Jack Reacher Is Not a Reach For Cruise!


Apocryphal story: an actor is rejected for a role because he’s short. ‘But I can act tall!’ comes the response. As hard as it is to believe, Tom Cruise acts tall in Jack Reacher.

Even after the negativity surrounding Tom Cruise’s being cast as Jack Reacher, I hadn’t felt the need to read one of Lee child’s Reacher novels, but after the first, appallingly generic trailer for the movie, I picked up The Affair – which tells the story of how veteran army MP Jack Reacher became the off-the-grid wandering hero he came to be.

In the book, Reacher is described as being six-foot-five and two hundred and fifty pounds of incredibly tough, lethal behemoth – with intelligence to match his size and a photographic memory and a lethal intensity. Even after having seen the trailer, I saw a slightly younger, six-five version of Stephen Lang (Avatar, Terra Nova) as Reacher.

Following the release of the infinitely better second trailer, I picked up One Shot – the novel on which Jack Reacher is based – and which has Cruise on the cover. Even then, when I read it, I still saw Lang as Reacher. So I wasn’t really ready to accept Cruise in the role when I walked into the theater.

While Jack Reacher is a movie that has problems, Cruise, surprisingly, not one of them.

The movie opens with a lengthy taut sequence in which a sniper kills four seemingly random people with five shots (it’s five with six shots in the book) and is them tracked down and arrested. This is where the first major departure from the book occurs: we see who the shooter is right of the bat. In the book, we don’t learn that James Barr (Joseph Sikora) is innocent until much, much later.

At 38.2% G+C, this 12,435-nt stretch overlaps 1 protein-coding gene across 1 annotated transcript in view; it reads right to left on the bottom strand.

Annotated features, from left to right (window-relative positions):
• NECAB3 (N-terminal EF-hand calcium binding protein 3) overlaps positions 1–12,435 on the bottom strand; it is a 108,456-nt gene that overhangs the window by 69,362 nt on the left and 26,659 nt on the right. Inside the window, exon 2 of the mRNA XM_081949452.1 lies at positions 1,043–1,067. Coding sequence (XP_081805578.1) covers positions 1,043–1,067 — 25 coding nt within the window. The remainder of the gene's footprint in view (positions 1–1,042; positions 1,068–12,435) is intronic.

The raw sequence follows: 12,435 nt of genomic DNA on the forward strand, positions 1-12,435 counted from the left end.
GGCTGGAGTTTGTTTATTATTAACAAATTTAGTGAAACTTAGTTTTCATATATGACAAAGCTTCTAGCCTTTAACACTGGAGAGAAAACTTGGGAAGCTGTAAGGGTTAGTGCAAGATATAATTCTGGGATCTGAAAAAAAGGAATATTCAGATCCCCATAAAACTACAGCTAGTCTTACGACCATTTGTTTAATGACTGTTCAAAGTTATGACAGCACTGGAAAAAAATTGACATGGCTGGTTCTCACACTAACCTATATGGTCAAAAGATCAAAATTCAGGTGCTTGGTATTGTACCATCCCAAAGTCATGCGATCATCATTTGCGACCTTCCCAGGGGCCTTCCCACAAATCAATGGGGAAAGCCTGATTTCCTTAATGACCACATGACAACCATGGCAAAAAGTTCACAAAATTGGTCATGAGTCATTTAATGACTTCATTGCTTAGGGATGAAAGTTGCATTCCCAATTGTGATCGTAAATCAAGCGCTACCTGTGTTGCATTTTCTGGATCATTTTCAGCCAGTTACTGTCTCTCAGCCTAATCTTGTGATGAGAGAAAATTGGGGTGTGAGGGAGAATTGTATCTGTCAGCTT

When Barr is taken to interrogation, he refuses to say a word, scrawling ‘Find Jack Reacher’ on a legal pad. Reacher arrives soon after because he’s seen a news story on a hotel room TV and has made Barr a promise as a result of an incident in their past. He’s not there to help Barr; he’s there to bury him.

Writer/director Christopher McQuarrie (The Usual Suspects, The Wolverine) has taken a five hundred page novel and condensed it to a slightly more than two hour movie by pruning whole characters and arcs (Barr’s sister, the pivotal character who sets his defense in motion, is gone; other characters appear briefly and are gone) while maintaining the awkward father/daughter dynamic of the city’s district attorney, Rodin (Richard Jenkins) and Barr’s attorney, Helen (Rosamund Pike) and the case’s lead detective, Emerson (David Oyelowo).

The case against Barr is ironclad. There’s a lot of evidence – perhaps too much? It’s only through Helen’s determination to get her client a fair trial that Reacher gets to the point that he recognizes what’s wrong with this picture and sets out to figures things out – but he’s still ready to move in when a second murder affronts his sense of what’s right.

The bad guys in this scenario are very lightly sketched in, though Werner Herzog, whose reputation for the crazy precedes him, gives the criminal mastermind shadings of insanity that make him truly chilling. His backstory, involving the origin of his name, The Zec, gives him reason to be less than sane – and gives Reacher a chance to show off his linguisitic knowledge (if not skill…).